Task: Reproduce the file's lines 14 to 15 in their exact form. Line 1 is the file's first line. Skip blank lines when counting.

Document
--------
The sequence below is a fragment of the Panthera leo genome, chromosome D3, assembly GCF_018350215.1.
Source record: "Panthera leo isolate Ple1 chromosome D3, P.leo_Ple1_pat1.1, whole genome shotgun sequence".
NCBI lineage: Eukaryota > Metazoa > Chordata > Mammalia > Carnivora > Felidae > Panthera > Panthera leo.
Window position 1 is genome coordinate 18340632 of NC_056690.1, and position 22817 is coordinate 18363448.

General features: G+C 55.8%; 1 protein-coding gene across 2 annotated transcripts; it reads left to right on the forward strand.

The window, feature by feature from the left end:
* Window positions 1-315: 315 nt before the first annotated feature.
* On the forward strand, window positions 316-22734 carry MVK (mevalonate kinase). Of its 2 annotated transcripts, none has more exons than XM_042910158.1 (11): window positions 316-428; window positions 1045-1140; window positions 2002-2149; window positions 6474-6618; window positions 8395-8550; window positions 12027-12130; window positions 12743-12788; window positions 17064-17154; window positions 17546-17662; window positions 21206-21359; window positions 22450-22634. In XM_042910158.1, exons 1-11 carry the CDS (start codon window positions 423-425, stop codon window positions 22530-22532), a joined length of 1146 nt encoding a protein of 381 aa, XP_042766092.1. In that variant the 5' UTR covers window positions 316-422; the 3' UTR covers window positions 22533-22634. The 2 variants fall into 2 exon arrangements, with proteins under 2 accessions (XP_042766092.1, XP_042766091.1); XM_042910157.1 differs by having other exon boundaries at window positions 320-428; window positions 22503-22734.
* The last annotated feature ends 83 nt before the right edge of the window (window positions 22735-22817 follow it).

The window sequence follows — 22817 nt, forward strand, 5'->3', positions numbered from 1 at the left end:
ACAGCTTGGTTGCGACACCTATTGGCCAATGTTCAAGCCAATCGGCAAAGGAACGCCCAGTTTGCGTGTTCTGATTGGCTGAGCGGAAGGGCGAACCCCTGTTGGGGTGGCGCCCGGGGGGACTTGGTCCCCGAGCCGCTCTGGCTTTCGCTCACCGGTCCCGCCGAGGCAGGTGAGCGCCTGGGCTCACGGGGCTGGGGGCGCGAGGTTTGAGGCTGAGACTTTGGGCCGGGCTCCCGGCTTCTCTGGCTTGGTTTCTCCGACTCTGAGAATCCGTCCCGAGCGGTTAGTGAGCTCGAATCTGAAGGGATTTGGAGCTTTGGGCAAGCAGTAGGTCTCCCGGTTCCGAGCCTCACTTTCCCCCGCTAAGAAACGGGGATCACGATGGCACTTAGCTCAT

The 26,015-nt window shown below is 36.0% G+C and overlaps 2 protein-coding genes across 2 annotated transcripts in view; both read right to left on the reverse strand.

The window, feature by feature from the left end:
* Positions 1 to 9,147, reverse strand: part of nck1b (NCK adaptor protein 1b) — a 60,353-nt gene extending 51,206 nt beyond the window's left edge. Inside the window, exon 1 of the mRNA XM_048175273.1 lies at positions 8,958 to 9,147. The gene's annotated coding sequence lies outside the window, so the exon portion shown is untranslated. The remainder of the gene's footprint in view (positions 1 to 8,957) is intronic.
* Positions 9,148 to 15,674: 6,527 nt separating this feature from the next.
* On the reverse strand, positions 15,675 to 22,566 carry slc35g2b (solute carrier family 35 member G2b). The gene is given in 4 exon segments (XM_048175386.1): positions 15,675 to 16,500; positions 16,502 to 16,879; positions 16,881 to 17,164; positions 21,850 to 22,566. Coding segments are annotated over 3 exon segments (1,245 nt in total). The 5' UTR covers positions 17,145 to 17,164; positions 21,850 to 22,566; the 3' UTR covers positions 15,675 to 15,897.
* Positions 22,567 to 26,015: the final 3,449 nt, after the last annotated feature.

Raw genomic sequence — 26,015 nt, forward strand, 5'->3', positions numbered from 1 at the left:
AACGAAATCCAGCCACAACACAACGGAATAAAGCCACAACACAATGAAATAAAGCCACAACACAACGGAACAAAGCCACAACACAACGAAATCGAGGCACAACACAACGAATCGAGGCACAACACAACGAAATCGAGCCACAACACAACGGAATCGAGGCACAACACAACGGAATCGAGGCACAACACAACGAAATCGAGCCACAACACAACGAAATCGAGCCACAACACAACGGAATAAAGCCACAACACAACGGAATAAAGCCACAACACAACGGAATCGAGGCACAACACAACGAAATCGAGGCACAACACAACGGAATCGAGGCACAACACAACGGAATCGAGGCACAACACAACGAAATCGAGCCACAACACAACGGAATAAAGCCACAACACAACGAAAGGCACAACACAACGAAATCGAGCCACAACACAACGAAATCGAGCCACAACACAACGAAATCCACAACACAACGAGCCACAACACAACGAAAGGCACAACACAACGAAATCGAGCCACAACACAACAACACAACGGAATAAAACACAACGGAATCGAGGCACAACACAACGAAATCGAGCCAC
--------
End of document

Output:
* Positions 1 to 9,147, reverse strand: part of nck1b (NCK adaptor protein 1b) — a 60,353-nt gene extending 51,206 nt beyond the window's left edge. Inside the window, exon 1 of the mRNA XM_048175273.1 lies at positions 8,958 to 9,147. The gene's annotated coding sequence lies outside the window, so the exon portion shown is untranslated. The remainder of the gene's footprint in view (positions 1 to 8,957) is intronic.
* Positions 9,148 to 15,674: 6,527 nt separating this feature from the next.